"Computational processes are abstract beings that inhabit computers. As they evolve, processes manipulate other abstract things called data. The evolution of a process is directed by a pattern of rules called a program. People create programs to direct processes. In effect, we conjure the spirits of the computer with our spells.
A computational process is indeed much like a sorcerer’s idea of a spirit. It cannot be seen or touched. It is not composed of matter at all. However, it is very real. It can perform intellectual work. It can answer questions. It can affect the world by disbursing money at a bank or by controlling a robot arm in a factory. The programs we use to conjure processes are like a sorcerer’s spells. They are carefully composed from symbolic expressions in arcane and esoteric programming languages that prescribe the tasks we want our processes to perform."
~ Harold Abelson, Gerald Jay Sussman, & Julie Sussman (https://sarabander.github.io/sicp/html/Chapter-1.xhtml#Chapter-1)
"As well as trying to ensure that information is accessible to all, Google is involved in trying to make sure that people are accessing more and more information via the Web. Google has done this by pioneering a brilliant new model of business expansion, introduced here as infogration. Infogration is radically different from the traditional model of horizontal integration, which involves buying up competition, and vertical integration, which involves buying upstream and downstream industries. Infogration involves capturing different aspects of physical and social reality and representing them with digital information. In other words, infogration involves the integration of aspects of the world in to the medium of information into which targeted ads can then be placed.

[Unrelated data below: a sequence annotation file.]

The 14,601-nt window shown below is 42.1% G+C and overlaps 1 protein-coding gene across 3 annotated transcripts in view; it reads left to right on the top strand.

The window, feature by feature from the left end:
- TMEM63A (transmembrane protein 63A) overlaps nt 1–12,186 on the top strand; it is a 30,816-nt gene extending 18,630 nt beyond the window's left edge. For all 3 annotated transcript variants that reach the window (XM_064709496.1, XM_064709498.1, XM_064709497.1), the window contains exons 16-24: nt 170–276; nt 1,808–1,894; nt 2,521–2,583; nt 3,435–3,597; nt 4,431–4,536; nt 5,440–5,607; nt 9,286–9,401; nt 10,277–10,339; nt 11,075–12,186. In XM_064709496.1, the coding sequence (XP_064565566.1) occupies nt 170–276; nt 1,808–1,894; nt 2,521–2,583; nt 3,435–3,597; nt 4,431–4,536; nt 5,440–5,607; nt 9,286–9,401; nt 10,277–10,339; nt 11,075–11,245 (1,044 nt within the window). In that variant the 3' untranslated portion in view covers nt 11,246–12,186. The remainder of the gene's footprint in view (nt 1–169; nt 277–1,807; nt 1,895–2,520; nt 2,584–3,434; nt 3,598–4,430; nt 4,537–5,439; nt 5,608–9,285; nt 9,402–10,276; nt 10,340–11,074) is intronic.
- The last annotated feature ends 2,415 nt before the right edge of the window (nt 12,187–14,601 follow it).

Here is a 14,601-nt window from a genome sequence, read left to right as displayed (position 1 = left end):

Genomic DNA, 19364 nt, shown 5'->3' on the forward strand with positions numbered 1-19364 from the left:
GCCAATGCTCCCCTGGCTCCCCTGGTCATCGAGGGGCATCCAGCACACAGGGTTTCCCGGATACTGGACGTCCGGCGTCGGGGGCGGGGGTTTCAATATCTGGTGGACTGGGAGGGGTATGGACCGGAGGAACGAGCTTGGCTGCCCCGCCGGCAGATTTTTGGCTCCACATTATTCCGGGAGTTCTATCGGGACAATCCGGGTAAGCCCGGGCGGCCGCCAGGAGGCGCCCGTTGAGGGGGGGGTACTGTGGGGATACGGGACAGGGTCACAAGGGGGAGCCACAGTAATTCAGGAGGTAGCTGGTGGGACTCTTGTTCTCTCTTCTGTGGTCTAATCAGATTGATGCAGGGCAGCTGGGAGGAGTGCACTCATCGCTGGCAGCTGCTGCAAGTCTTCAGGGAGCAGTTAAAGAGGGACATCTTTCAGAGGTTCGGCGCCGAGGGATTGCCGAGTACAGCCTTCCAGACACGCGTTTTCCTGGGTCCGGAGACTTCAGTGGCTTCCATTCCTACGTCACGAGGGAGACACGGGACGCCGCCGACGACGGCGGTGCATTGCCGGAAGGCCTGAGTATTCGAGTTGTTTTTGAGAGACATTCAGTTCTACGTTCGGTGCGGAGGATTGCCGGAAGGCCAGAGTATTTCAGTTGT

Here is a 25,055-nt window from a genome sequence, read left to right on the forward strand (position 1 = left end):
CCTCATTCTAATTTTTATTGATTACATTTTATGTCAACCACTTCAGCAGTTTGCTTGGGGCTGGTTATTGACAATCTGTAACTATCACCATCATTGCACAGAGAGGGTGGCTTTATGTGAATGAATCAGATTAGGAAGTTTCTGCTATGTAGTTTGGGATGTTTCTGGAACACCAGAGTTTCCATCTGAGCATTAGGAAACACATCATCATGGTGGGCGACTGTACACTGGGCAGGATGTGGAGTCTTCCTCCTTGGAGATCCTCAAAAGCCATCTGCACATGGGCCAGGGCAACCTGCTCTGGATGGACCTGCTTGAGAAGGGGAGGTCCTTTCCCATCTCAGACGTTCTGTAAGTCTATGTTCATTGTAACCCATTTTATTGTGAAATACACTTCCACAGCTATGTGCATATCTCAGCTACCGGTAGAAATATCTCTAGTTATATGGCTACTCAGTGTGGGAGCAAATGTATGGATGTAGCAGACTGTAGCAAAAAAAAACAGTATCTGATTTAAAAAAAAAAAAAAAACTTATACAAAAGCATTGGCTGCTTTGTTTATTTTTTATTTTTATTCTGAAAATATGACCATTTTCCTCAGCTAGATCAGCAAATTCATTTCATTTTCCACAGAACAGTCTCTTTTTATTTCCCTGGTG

To be successful, infogration requires that we live more of our lives on the Web. Hence, Google has been actively encouraging us to live more of our lives in the 'Googleverse'."
~ Vivienne Waller (https://firstmonday.org/ojs/index.php/fm/article/view/2477/2279)
"Computer animation rules call for scalability—perhaps like the seven-year-old girl who confused the window for a touchscreen and tried to rescale the cat to bring it closer. First, the zoom-in that reveals the single pixel’s frame introduces a molecular scale of the image as abstraction. Second, the excess of the thousands of pixel frames per centimeter (pixel density) introduces a mass scale of practices of mediated communication. Therefore, this tiny, thin, separating-yet-connecting line, which only becomes visible in 'extreme proximity' by using image-processing software to scale the image to reveal microscopic detail, enforces a 'labor of invisibility.'"
"In the meeting of these two desktops, space-physical with space-virtual, exchanges of labour and the intimate move through the corporate, the flow of control is folded into algorithmic logics and user illusions where entire worlds hang in the balance. Looking through this glass screen I am trying to define the edges of this problem, understanding whether emancipation from an inward-turning arrest of collective attention lies in domain, distribution or distance. This view troubles my eyes, and exhausts me."
~ Rebecca Gill (https://mapmagazine.co.uk/the-desktop-a-place-where-writing-happens)